David Wenberger's book Everything Is Miscellaneous points out two important things:
- That every classification scheme ever devised inherently reflects the biases of those that constructed the classification system.
- The role metadata plays in allowing you to create your own custom classification system so you can have the view of something that you want.
As we move from "atoms" to "bits", people drag along the rules which apply to atoms and try to apply those rules to solve problems in the world of bits. This, of course, does not work. Everything Is Miscellaneous has countless examples contrasting the physical organization of atoms (such as books in a book store) and the organization of books digitally (like Amazon.com).
Third Order of Order
There are three orders of order:
- First order of order. Putting books on shelves is an example the first order of order.
- Second order of order. Creating a list of books on the shelves you have is an example of second order of order. This can be done on paper or it can be done in a database.
- Third order of order. Adding even more information to information is an example of third order of order. Using the book example, classifying books by genre, best sellers, featured books, bargin books, books which one of your friends has read; basically there are countless ways to organize something.
So what does this have to do with the US GAAP Taxonomy? It should be built to allow others to reorganize it as they see fit. Now, don't jump to any conclusions here. I am not saying that the US GAAP Taxonomy is random and can be organized every which way and still be meaningful. There is key data points which will always be true, these are rules which define the information's financial integrity. Many of these "key data points" don't exist in the US GAAP Taxonomy today. These are just relations between pieces of the taxonomy which relate to financial reporting. Things like the balance sheet must balance.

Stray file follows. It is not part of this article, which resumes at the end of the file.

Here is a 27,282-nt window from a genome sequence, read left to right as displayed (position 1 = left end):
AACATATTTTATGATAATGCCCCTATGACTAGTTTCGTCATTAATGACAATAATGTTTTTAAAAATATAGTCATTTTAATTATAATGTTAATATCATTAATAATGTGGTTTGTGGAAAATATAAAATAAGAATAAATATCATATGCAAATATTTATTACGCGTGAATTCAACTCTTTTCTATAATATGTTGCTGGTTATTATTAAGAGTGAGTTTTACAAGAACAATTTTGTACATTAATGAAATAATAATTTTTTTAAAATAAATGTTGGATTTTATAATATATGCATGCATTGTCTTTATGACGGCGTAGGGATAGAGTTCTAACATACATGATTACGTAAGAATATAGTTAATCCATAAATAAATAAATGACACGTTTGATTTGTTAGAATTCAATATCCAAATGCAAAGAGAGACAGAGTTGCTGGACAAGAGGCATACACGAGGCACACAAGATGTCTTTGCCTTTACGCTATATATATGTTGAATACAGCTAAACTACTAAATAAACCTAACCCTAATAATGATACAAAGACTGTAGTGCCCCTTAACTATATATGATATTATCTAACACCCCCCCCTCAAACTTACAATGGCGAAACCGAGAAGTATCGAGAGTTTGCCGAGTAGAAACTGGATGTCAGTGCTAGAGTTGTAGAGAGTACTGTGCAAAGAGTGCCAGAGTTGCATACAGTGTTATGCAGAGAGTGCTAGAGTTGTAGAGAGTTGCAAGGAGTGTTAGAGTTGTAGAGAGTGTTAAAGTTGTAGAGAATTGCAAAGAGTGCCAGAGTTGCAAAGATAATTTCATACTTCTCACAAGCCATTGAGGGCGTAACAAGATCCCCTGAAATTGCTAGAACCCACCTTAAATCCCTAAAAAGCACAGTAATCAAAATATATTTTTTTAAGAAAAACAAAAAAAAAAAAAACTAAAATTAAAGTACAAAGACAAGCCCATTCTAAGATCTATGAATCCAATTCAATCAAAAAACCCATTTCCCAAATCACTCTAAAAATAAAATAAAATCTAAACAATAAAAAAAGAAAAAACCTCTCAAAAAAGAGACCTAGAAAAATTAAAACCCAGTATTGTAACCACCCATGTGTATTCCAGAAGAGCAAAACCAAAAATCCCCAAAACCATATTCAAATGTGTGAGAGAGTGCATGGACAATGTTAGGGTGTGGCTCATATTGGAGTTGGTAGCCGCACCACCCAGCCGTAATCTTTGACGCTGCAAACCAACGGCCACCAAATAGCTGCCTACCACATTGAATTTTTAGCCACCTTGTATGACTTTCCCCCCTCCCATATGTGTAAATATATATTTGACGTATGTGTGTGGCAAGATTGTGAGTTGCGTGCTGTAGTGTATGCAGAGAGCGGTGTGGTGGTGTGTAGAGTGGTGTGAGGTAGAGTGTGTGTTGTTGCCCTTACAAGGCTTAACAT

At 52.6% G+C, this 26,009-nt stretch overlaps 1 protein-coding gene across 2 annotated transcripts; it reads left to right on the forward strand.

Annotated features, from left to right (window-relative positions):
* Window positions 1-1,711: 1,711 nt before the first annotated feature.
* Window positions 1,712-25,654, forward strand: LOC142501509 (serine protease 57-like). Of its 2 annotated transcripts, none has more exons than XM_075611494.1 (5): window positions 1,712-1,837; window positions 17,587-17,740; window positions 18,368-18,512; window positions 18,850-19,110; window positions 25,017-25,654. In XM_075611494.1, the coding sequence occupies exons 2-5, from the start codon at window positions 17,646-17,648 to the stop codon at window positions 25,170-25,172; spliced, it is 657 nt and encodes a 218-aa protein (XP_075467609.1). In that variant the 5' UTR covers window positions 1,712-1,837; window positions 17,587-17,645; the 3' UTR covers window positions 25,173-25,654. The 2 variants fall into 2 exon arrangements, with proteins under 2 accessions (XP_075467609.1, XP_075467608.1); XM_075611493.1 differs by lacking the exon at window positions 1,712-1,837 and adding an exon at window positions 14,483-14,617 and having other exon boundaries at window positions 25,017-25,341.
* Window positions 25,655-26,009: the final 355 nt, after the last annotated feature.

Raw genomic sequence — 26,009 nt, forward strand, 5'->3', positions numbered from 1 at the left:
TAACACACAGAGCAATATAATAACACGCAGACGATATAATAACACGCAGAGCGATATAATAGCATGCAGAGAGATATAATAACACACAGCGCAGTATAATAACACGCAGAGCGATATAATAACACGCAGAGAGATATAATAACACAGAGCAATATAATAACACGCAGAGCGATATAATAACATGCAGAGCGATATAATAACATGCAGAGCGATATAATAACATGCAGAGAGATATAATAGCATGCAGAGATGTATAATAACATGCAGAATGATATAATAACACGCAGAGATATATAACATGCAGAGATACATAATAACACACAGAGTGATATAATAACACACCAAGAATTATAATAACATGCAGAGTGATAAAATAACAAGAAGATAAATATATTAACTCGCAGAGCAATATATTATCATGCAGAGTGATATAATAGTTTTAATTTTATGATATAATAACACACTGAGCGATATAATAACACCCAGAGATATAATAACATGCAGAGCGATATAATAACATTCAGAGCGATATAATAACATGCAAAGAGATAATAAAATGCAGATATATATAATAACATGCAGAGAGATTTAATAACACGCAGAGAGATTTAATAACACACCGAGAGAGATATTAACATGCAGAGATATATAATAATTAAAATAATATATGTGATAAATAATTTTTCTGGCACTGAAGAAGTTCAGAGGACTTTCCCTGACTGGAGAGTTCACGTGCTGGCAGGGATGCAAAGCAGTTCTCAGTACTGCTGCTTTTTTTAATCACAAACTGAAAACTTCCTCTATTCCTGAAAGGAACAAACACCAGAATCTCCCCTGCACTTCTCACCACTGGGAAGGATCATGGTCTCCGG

Third order removes the limitations which people seem to assume exist when it comes to organizing information. Weinberger says this about the third order of order:
In fact, the third-order practices that make a company's existing assets more profitable, increase customer loyalty, and seriously reduce costs are the Trojan horse of the information age. As we all get used to them, third-order practices undermine some of our most deeply ingrained ways of thinking about the world and our knowledge of it.
The US GAAP Taxonomy was built by the accounting standards setter, the FASB. It was built by accountants. It is a consensus-based product. Not one SEC XBRL filer uses the US GAAP Taxonomy as is to file with the SEC. Every SEC reorganizes the US GAAP Taxonomy.
But the US GAAP Taxonomy is not built to be reorganized. The structure of the taxonomy is more like a book. Can the US GAAP Taxonomy be reorganized? Of course it can. But it is certainly not optimized to allow for reorganization and reorganization is not even mentioned in the design characteristics. As such, it will cost more and be harder to create and maintain these reorganizations.
So how do you make it easier to reorganize? Many smaller pieces which can be put together as needed is vastly easier for a computer to deal with than having one large piece and trying to break that piece apart. That is one example of what can be done. Another is communicating the metadata which exists in the taxonomy, for example the information modeling patterns employed. A third is to make the existing metadata real metadata, rather than burying it in the labels of the concepts. Another is to add more metadata.
As accountants, analyts, and others use the US GAAP taxonomy ways to make the taxonomy easier to reorganize will become apparent. Just keep the idea of the third order of order in the back of your mind.
And if you can, check out Everything is Miscellaneous. You can read an insightful review here. You can read the prologue here and read chapter one here. You can read multiple chapters here at Google books. You can buy it on Amazon.com here.